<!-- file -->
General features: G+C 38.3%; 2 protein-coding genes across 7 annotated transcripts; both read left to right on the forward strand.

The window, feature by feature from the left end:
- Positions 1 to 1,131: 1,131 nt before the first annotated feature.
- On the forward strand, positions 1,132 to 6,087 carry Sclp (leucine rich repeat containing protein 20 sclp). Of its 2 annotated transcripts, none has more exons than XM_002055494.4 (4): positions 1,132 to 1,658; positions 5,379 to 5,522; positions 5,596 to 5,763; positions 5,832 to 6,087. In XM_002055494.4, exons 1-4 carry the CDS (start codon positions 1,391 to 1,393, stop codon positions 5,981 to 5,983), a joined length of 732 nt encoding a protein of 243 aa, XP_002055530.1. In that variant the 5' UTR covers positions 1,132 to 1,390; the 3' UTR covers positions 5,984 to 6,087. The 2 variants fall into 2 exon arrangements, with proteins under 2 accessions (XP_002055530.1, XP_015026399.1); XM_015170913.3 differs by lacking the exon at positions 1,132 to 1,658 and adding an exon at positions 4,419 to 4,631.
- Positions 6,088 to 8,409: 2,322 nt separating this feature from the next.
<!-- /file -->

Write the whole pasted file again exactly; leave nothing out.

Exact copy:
General features: G+C 38.3%; 2 protein-coding genes across 7 annotated transcripts; both read left to right on the forward strand.

The window, feature by feature from the left end:
- Positions 1 to 1,131: 1,131 nt before the first annotated feature.
- On the forward strand, positions 1,132 to 6,087 carry Sclp (leucine rich repeat containing protein 20 sclp). Of its 2 annotated transcripts, none has more exons than XM_002055494.4 (4): positions 1,132 to 1,658; positions 5,379 to 5,522; positions 5,596 to 5,763; positions 5,832 to 6,087. In XM_002055494.4, exons 1-4 carry the CDS (start codon positions 1,391 to 1,393, stop codon positions 5,981 to 5,983), a joined length of 732 nt encoding a protein of 243 aa, XP_002055530.1. In that variant the 5' UTR covers positions 1,132 to 1,390; the 3' UTR covers positions 5,984 to 6,087. The 2 variants fall into 2 exon arrangements, with proteins under 2 accessions (XP_002055530.1, XP_015026399.1); XM_015170913.3 differs by lacking the exon at positions 1,132 to 1,658 and adding an exon at positions 4,419 to 4,631.
- Positions 6,088 to 8,409: 2,322 nt separating this feature from the next.